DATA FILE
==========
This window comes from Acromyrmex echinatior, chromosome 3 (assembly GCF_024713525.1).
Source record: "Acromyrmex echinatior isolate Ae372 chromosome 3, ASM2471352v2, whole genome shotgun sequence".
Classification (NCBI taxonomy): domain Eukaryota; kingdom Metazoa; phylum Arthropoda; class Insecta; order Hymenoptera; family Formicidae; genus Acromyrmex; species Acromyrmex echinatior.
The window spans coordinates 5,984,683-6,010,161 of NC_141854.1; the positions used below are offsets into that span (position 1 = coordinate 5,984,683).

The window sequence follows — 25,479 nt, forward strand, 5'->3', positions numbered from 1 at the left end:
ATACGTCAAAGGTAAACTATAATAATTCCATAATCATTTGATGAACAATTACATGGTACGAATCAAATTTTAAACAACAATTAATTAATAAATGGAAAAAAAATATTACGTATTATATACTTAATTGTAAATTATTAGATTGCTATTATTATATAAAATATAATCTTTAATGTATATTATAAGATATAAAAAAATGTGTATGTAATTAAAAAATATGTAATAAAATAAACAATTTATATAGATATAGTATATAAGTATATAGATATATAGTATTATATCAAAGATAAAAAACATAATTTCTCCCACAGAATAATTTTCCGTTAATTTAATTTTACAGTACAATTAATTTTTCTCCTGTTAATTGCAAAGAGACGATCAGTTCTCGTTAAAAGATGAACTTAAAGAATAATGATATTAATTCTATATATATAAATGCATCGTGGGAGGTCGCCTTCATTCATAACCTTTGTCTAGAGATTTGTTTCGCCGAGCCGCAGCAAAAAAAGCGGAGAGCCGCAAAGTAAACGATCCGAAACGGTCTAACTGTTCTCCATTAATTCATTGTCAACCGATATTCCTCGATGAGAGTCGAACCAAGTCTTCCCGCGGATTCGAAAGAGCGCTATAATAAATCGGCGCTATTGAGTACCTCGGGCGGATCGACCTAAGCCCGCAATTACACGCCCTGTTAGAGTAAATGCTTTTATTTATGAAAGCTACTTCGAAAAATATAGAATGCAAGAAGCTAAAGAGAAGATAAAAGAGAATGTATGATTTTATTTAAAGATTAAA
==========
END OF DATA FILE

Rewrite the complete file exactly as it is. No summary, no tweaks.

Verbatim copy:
This window comes from Acromyrmex echinatior, chromosome 3 (assembly GCF_024713525.1).
Source record: "Acromyrmex echinatior isolate Ae372 chromosome 3, ASM2471352v2, whole genome shotgun sequence".
Classification (NCBI taxonomy): domain Eukaryota; kingdom Metazoa; phylum Arthropoda; class Insecta; order Hymenoptera; family Formicidae; genus Acromyrmex; species Acromyrmex echinatior.
The window spans coordinates 5,984,683-6,010,161 of NC_141854.1; the positions used below are offsets into that span (position 1 = coordinate 5,984,683).

The window sequence follows — 25,479 nt, forward strand, 5'->3', positions numbered from 1 at the left end:
ATACGTCAAAGGTAAACTATAATAATTCCATAATCATTTGATGAACAATTACATGGTACGAATCAAATTTTAAACAACAATTAATTAATAAATGGAAAAAAAATATTACGTATTATATACTTAATTGTAAATTATTAGATTGCTATTATTATATAAAATATAATCTTTAATGTATATTATAAGATATAAAAAAATGTGTATGTAATTAAAAAATATGTAATAAAATAAACAATTTATATAGATATAGTATATAAGTATATAGATATATAGTATTATATCAAAGATAAAAAACATAATTTCTCCCACAGAATAATTTTCCGTTAATTTAATTTTACAGTACAATTAATTTTTCTCCTGTTAATTGCAAAGAGACGATCAGTTCTCGTTAAAAGATGAACTTAAAGAATAATGATATTAATTCTATATATATAAATGCATCGTGGGAGGTCGCCTTCATTCATAACCTTTGTCTAGAGATTTGTTTCGCCGAGCCGCAGCAAAAAAAGCGGAGAGCCGCAAAGTAAACGATCCGAAACGGTCTAACTGTTCTCCATTAATTCATTGTCAACCGATATTCCTCGATGAGAGTCGAACCAAGTCTTCCCGCGGATTCGAAAGAGCGCTATAATAAATCGGCGCTATTGAGTACCTCGGGCGGATCGACCTAAGCCCGCAATTACACGCCCTGTTAGAGTAAATGCTTTTATTTATGAAAGCTACTTCGAAAAATATAGAATGCAAGAAGCTAAAGAGAAGATAAAAGAGAATGTATGATTTTATTTAAAGATTAAA